In machine learning, alternatives to the latent-variable models of ordinal regression have been proposed. An early result was PRank, a variant of the perceptron algorithm that found multiple parallel hyperplanes separating the various ranks; its output is a weight vector w and a sorted vector of K−1 thresholds θ, as in the ordered logit/probit models. The prediction rule for this model is to output the smallest rank k such that wx < θk.[7]

Other methods rely on the principle of large-margin learning that also underlies support vector machines.[8][9]

Another approach is given by Rennie and Srebro, who, realizing that "even just evaluating the likelihood of a predictor is not straight-forward" in the ordered logit and ordered probit models, propose fitting ordinal regression models by adapting common loss functions from classification (such as the hinge loss and log loss) to the ordinal case.[10]


ORCA (Ordinal Regression and Classification Algorithms) is an Octave/MATLAB framework including a wide set of ordinal regression methods.[11]

R packages that provide ordinal regression methods include MASS[12] and Ordinal.[13]

See also[edit]


  1. ^ Not to be confused with learning to rank.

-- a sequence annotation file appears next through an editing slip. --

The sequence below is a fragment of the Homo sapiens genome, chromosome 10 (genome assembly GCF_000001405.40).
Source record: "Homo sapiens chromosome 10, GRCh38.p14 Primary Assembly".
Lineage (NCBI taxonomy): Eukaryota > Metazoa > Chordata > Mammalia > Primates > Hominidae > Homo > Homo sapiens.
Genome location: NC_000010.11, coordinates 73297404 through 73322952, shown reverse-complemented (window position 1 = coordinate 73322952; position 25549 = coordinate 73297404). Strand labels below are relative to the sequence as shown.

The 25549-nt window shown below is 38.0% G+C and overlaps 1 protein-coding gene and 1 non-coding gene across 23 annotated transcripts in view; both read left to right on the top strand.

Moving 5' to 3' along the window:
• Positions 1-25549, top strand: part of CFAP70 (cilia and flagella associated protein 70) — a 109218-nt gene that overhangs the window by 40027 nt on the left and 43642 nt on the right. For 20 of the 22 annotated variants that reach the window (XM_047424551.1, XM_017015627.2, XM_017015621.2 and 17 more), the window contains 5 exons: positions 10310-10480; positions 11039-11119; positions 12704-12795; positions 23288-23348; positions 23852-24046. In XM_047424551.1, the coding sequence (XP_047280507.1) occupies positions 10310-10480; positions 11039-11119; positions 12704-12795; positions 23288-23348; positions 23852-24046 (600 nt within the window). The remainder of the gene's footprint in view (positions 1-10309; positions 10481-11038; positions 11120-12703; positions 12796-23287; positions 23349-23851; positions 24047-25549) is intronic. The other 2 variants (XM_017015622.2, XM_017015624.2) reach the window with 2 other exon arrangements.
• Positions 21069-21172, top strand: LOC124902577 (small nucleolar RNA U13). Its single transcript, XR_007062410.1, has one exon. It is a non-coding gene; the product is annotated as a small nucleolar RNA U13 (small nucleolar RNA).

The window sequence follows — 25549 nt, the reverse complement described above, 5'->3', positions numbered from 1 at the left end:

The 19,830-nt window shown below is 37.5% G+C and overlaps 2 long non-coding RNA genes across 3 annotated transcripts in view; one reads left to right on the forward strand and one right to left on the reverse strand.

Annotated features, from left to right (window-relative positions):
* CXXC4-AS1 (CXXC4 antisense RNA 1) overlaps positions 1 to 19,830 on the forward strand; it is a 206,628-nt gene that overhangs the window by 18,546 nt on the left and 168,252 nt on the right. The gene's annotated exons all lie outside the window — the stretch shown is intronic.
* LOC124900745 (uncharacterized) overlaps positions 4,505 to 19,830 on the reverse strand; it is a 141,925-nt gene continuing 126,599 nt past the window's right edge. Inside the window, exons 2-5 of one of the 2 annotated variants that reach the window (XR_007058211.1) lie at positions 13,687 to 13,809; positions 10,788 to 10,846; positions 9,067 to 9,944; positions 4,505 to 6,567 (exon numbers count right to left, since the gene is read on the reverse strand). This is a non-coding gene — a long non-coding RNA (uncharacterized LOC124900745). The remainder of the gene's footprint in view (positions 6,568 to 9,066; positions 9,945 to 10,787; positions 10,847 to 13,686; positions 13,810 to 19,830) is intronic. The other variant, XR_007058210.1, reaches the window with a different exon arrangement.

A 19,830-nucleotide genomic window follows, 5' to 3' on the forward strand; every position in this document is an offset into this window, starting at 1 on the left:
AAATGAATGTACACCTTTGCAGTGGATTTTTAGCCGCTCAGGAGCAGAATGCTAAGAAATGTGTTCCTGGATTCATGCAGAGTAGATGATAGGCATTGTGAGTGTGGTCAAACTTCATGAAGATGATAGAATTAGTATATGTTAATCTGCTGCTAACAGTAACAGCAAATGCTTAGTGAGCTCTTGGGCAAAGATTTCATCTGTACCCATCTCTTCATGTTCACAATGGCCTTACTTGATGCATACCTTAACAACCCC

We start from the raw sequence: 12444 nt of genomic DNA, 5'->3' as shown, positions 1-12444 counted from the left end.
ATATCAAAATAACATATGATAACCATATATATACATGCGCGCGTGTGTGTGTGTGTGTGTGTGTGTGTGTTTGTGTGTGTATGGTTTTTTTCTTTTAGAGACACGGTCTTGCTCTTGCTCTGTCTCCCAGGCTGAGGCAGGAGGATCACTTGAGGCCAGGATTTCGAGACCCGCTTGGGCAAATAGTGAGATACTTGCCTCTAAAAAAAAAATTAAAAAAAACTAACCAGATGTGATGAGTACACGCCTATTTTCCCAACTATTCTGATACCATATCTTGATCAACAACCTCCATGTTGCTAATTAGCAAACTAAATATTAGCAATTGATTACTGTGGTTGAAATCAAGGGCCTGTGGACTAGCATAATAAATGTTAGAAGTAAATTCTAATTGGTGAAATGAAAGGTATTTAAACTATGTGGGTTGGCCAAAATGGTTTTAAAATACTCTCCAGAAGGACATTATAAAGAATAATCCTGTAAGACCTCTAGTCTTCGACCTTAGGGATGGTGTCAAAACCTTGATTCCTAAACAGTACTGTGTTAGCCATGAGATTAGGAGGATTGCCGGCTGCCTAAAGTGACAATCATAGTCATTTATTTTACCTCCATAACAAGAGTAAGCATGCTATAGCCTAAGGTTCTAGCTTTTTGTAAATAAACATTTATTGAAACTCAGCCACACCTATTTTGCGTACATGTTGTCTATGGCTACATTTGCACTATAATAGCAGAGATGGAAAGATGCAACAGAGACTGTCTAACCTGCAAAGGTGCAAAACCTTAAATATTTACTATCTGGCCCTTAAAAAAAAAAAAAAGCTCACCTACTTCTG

1. ^ Winship, Christopher; Mare, Robert D. (1984). "Regression Models with Ordinal Variables" (PDF). American Sociological Review. 49 (4): 512–525. doi:10.2307/2095465. JSTOR 2095465.
  2. ^ Gutiérrez, P. A.; Pérez-Ortiz, M.; Sánchez-Monedero, J.; Fernández-Navarro, F.; Hervás-Martínez, C. (January 2016). "Ordinal Regression Methods: Survey and Experimental Study". IEEE Transactions on Knowledge and Data Engineering. 28 (1): 127–146. doi:10.1109/TKDE.2015.2457911. hdl:10396/14494. ISSN 1041-4347.
  3. ^ Shashua, Amnon; Levin, Anat (2002). Ranking with large margin principle: Two approaches. NIPS.
  4. ^ McCullagh, Peter (1980). "Regression models for ordinal data". Journal of the Royal Statistical Society. Series B (Methodological). 42 (2): 109–142.
  5. ^ a b c Wooldridge, Jeffrey M. (2010). Econometric Analysis of Cross Section and Panel Data. MIT Press. pp. 655–657. ISBN 9780262232586.
  6. ^ Agresti, Alan (23 October 2010). "Modeling Ordinal Categorical Data" (PDF). Retrieved 23 July 2015.
  7. ^ Crammer, Koby; Singer, Yoram (2001). Pranking with ranking. NIPS.
  8. ^ Chu, Wei; Keerthi, S. Sathiya (2007). "Support vector ordinal regression". Neural Computation. 19 (3): 792–815. CiteSeerX doi:10.1162/neco.2007.19.3.792. PMID 17298234.
  9. ^ Herbrich, Ralf; Graepel, Thore; Obermayer, Klaus (2000). "Large Margin Rank Boundaries for Ordinal Regression". Advances in Large Margin Classifiers. MIT Press. pp. 115–132.
  10. ^ Rennie, Jason D. M.; Srebro, Nathan (2005). Loss Functions for Preference Levels: Regression with Discrete Ordered Labels (PDF). Proc. IJCAI Multidisciplinary Workshop on Advances in Preference Handling.
  11. ^ orca: Ordinal Regression and Classification Algorithms, AYRNA, 2017-11-21, retrieved 2017-11-21
  12. ^ "Modern Applied Statistics with S, 4th ed". www.stats.ox.ac.uk. Retrieved 2020-07-15.
  13. ^ Christensen, Rune Haubo B. (2020-06-05), runehaubo/ordinal, retrieved 2020-07-15

Further reading[edit]